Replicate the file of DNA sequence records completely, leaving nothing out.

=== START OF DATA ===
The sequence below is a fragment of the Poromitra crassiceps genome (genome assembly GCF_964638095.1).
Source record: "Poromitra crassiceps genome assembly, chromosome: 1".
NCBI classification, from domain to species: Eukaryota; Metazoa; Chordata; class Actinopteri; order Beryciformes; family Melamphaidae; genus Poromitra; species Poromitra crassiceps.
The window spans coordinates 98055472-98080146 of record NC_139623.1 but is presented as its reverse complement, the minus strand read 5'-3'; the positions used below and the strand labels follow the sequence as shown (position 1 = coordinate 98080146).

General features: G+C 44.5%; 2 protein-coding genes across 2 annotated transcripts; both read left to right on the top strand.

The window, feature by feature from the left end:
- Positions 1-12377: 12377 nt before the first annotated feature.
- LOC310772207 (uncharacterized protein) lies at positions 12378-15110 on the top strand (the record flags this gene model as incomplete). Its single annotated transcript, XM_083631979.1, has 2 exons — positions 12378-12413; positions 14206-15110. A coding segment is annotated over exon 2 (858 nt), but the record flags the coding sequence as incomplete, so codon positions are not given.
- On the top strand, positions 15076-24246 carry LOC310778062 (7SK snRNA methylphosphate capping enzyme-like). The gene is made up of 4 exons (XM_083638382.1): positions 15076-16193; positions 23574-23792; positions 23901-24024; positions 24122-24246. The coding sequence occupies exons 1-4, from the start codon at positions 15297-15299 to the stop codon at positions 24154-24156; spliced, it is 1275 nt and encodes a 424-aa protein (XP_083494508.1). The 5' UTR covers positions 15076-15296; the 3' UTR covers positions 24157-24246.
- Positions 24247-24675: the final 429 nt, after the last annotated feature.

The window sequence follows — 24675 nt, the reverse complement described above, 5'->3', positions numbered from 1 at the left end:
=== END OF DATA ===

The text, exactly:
The sequence below is a fragment of the Poromitra crassiceps genome (genome assembly GCF_964638095.1).
Source record: "Poromitra crassiceps genome assembly, chromosome: 1".
NCBI classification, from domain to species: Eukaryota; Metazoa; Chordata; class Actinopteri; order Beryciformes; family Melamphaidae; genus Poromitra; species Poromitra crassiceps.
The window spans coordinates 98055472-98080146 of record NC_139623.1 but is presented as its reverse complement, the minus strand read 5'-3'; the positions used below and the strand labels follow the sequence as shown (position 1 = coordinate 98080146).

General features: G+C 44.5%; 2 protein-coding genes across 2 annotated transcripts; both read left to right on the top strand.

The window, feature by feature from the left end:
- Positions 1-12377: 12377 nt before the first annotated feature.
- LOC310772207 (uncharacterized protein) lies at positions 12378-15110 on the top strand (the record flags this gene model as incomplete). Its single annotated transcript, XM_083631979.1, has 2 exons — positions 12378-12413; positions 14206-15110. A coding segment is annotated over exon 2 (858 nt), but the record flags the coding sequence as incomplete, so codon positions are not given.
- On the top strand, positions 15076-24246 carry LOC310778062 (7SK snRNA methylphosphate capping enzyme-like). The gene is made up of 4 exons (XM_083638382.1): positions 15076-16193; positions 23574-23792; positions 23901-24024; positions 24122-24246. The coding sequence occupies exons 1-4, from the start codon at positions 15297-15299 to the stop codon at positions 24154-24156; spliced, it is 1275 nt and encodes a 424-aa protein (XP_083494508.1). The 5' UTR covers positions 15076-15296; the 3' UTR covers positions 24157-24246.
- Positions 24247-24675: the final 429 nt, after the last annotated feature.

The window sequence follows — 24675 nt, the reverse complement described above, 5'->3', positions numbered from 1 at the left end: